Historical topography of the Greek and Roman city. Investigates the relationship between urban architecture and the political, social, and economic role of cities in the Greek and Roman world. Analyzes a range of archaeological and literary evidence relevant to the use of space in Greek and Roman cities (Athens, Paestum, Rome, and Pompeii). Subjects of detailed study include the sanctuary of Athena on the Athenian Acropolis, the atrium houses of Roman Pompeii, the Athenian Agora and the Roman Forum, feeding the ancient city, and the great bath complexes of Imperial Rome.
Explores the evolution of poverty and economic security in the U.S. within a global context. Examines the impacts of recent economic restructuring and globalization. Reviews current debates about the fate of the middle-class, sources in increasing inequality, and approaches to advancing economic opportunity and security.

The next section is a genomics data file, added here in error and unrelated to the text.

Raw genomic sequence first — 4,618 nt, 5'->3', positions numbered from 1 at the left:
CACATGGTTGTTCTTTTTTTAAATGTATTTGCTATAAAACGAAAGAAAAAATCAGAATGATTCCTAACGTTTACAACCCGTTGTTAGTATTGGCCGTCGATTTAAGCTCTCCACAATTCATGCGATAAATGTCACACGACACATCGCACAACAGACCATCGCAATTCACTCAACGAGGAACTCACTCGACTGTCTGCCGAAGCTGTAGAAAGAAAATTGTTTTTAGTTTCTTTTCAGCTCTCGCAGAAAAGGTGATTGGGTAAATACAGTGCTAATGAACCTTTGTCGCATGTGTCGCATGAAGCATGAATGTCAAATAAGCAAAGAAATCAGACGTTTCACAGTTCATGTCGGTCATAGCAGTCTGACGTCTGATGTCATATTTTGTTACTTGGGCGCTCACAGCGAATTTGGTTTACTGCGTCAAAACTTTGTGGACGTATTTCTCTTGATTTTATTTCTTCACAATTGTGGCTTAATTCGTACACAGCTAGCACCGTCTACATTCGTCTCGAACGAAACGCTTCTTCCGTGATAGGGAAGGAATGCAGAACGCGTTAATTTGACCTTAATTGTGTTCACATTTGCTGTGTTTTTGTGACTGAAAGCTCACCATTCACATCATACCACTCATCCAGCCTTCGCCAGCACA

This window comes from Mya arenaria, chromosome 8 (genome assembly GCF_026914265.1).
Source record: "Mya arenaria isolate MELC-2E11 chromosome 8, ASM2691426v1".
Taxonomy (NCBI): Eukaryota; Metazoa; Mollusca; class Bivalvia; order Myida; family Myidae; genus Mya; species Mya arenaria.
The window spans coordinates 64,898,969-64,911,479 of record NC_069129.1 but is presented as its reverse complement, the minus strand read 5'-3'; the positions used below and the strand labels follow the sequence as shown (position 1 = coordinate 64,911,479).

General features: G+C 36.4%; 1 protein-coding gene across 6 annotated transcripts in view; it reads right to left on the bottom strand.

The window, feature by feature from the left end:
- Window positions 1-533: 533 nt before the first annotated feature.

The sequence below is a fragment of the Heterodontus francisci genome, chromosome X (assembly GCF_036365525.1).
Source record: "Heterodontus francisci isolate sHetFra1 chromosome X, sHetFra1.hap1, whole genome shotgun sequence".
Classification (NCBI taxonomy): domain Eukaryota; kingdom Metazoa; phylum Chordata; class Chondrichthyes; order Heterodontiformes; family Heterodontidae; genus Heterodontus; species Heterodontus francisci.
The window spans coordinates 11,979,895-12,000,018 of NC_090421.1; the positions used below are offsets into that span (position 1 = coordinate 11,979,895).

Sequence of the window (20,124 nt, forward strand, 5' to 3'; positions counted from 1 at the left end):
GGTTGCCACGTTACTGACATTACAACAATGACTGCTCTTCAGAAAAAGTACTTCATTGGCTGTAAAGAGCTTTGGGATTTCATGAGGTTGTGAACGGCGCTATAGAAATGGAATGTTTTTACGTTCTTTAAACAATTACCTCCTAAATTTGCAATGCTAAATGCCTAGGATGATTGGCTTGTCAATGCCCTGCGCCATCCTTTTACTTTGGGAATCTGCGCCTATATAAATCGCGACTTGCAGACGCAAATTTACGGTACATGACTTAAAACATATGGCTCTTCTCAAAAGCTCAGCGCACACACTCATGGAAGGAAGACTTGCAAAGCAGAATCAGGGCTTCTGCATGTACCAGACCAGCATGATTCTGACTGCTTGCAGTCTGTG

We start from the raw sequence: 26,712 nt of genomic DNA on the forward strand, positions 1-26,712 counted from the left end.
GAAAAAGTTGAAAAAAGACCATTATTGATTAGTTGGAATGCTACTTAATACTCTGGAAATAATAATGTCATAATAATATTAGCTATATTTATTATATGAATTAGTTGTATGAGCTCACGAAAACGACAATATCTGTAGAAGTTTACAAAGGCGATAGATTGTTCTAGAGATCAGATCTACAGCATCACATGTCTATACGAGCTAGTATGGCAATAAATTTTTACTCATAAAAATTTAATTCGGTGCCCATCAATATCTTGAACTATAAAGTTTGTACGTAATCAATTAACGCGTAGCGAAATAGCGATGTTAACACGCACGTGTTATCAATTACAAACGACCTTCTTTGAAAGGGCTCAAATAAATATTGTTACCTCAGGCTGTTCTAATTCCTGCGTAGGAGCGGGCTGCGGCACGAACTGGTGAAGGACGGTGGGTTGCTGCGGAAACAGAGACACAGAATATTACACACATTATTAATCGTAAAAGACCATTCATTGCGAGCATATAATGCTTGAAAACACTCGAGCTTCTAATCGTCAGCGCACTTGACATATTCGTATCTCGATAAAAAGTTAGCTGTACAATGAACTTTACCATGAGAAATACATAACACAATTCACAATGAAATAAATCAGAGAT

Examines how the struggle among competing advocates shapes the outputs of government. Considers how conditions become problems for government to solve, why some political arguments are more persuasive than others, why some policy tools are preferred over others, and whether policies achieve their goals. Investigates the interactions among elected officials, think tanks, interest groups, the media, and the public in controversies over global warming, urban sprawl, Social Security, health care, education, and other issues.
Examines the evolving structure of cities and the way that cities, suburbs, and metropolitan areas can be designed and developed. Surveys the ideas of a wide range of people who have addressed urban problems. Stresses the connection between values and design. Demonstrates how physical, social, political and economic forces interact to shape and reshape cities over time.